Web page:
With this change, Elo actually takes a razor thin edge over standard OPR in terms of predictive power for the 2017 season (season long total Brier score = 0.211 vs 0.212 for OPR). However, it should be noted that this isn’t really a fair comparison, since OPRs predictive power could probably be improved with many of these same adjustments I have been making to Elo. Even so, I think it’s pretty cool that we now have a metric that provides more predictive power than conventional OPR, which has been the gold standard for at least as long as I have been around in FRC.

Not a huge change, but I have uploaded a sheet called “2018 start of season Elos v2” which incorporates all of the changes I have put into my Elo model. Since the original “2018 start of season Elos” sheet already had the 2-season weighted average built into it, Elo ratings are, for the most part, just 70ish points higher in this sheet.

I am investing some of my effort now into improving calculated contribution (OPR) predictions. The first thing I really want to figure out is what the best “seed” OPR is for a team going into an event is. We have many choices for how to calculate this seed value based on past results, so I’d like to narrow my options down before building a formal model. To accomplish this, I investigated the years 2011-2014 to find which choice of seeds correlate the best with teams’ calculated contributions at the championship. I used this point in time because it is the spot in the season where we have the most data on teams before the season is over. The best seeds should have the strongest correlation with the team’s championship OPR, and by using correlations instead of building a model, I can ignore linear offsets in seed values.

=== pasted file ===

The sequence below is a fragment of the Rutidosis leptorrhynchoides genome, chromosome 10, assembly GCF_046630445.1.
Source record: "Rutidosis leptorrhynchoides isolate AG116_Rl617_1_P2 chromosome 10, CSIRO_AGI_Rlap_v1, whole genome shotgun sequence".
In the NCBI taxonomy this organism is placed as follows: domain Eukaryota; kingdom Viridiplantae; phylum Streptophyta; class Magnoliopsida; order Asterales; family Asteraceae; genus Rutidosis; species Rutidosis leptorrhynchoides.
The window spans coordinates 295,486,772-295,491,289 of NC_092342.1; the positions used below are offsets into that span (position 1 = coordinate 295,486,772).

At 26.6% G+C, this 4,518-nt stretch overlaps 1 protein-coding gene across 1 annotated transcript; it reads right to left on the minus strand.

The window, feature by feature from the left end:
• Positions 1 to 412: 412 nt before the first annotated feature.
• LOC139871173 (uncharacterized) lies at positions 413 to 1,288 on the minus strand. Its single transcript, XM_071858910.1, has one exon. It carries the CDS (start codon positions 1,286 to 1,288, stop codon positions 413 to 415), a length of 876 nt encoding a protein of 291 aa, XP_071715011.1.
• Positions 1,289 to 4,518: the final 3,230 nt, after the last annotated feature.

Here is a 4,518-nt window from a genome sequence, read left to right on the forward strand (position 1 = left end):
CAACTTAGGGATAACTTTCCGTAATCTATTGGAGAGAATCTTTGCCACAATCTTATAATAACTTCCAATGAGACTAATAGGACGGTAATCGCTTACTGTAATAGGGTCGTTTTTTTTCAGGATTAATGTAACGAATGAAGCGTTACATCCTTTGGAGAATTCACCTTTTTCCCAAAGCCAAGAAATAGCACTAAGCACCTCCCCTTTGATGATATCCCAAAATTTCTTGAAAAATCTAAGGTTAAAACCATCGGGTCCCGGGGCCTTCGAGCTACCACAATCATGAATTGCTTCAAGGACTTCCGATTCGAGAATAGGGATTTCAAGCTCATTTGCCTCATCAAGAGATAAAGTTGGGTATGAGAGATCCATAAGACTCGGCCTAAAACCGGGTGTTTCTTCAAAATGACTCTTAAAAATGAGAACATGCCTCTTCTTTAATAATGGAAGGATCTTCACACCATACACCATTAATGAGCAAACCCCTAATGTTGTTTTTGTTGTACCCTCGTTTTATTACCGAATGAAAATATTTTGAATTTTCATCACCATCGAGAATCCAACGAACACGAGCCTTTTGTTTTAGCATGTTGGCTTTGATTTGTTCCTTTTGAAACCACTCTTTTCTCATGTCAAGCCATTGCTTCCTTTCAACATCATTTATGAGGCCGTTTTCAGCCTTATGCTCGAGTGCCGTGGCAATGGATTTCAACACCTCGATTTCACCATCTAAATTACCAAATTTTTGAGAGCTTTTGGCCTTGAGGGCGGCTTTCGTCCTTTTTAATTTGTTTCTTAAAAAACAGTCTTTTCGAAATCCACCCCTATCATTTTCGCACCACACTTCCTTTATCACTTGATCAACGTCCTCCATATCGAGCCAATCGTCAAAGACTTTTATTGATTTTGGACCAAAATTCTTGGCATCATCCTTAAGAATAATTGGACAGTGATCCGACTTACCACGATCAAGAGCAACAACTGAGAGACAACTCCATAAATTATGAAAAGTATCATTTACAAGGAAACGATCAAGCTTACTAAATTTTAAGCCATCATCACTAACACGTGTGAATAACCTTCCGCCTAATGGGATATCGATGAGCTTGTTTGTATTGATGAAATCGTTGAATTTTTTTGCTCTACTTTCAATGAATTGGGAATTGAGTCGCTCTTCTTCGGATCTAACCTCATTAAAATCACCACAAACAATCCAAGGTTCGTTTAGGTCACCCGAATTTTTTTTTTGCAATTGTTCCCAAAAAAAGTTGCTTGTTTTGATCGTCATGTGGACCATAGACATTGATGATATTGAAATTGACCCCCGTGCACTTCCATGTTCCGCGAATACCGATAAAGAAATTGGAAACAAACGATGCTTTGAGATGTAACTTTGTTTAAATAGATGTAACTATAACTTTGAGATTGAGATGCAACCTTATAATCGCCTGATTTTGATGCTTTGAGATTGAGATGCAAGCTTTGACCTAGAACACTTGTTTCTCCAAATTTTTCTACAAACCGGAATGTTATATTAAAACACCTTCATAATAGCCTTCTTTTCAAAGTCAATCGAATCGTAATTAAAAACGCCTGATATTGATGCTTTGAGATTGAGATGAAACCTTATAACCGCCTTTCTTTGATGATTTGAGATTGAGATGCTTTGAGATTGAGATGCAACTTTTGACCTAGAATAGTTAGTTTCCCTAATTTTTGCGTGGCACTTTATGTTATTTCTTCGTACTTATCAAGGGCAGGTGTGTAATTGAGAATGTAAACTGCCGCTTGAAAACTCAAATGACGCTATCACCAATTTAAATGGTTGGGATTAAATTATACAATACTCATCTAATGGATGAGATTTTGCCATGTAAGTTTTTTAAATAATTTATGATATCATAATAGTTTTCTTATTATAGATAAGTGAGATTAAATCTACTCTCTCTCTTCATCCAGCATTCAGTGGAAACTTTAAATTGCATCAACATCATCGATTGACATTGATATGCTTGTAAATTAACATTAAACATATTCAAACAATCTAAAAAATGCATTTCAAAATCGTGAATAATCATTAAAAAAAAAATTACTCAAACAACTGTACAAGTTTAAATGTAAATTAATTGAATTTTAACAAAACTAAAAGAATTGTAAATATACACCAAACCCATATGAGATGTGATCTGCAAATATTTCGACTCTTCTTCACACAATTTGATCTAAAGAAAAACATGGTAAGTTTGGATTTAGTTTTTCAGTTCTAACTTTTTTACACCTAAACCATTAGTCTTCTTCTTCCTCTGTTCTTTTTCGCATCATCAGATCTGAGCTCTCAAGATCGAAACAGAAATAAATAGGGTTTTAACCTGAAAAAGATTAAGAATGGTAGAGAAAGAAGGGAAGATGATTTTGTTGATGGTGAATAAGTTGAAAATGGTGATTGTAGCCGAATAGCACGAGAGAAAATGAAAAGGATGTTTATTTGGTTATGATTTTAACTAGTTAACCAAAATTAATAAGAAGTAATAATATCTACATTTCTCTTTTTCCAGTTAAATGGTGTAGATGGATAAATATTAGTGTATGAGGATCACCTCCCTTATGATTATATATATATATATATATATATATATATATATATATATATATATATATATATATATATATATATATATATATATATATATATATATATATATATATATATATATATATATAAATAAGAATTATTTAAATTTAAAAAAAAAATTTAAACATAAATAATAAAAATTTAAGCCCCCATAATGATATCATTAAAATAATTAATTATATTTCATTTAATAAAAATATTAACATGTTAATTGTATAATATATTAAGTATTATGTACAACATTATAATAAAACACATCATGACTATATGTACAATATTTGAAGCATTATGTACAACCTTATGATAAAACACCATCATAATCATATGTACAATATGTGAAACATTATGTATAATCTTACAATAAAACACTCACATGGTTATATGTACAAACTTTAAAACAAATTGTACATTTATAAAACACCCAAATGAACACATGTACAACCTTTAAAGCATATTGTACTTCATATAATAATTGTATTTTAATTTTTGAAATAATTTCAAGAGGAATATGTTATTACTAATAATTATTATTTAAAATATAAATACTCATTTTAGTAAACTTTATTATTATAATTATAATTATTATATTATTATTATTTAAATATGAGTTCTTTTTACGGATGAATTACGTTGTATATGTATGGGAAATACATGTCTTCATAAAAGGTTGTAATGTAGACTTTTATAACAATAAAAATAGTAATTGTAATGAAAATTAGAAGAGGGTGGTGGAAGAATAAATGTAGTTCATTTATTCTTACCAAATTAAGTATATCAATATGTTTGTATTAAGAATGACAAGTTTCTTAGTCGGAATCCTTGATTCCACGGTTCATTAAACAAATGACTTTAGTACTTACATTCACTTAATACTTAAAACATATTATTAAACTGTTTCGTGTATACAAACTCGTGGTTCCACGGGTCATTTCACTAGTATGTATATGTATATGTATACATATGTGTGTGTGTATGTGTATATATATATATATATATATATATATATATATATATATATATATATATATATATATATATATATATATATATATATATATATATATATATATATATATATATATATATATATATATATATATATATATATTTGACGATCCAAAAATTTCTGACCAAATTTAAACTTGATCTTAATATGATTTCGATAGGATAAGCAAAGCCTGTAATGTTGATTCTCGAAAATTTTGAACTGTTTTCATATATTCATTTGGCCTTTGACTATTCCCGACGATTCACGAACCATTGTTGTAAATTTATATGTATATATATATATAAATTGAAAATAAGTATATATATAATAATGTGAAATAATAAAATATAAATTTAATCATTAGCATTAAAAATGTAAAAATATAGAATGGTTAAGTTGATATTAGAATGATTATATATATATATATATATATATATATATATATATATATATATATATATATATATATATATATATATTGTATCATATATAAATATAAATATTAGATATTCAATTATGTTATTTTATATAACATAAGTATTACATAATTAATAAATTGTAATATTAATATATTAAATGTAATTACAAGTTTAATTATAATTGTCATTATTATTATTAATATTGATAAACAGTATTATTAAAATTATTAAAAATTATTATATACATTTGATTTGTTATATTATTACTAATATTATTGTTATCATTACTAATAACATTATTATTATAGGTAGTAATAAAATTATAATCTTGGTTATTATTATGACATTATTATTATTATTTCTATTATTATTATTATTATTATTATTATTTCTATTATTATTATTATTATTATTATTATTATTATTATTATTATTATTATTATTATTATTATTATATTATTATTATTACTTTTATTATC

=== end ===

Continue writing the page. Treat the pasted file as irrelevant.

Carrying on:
When a team has only a single event in a season, my choices of metrics to use to generate seed values are basically restricted to either their OPR at their only event, or their pre-champ world OPR. There is potential for using normalized OPRs from previous seasons as seeds, but I chose not to investigate this since year-year team performance is quite drastic.

When a team has attended 2+ events, I have many more options for metrics that can be used to determine their seed value: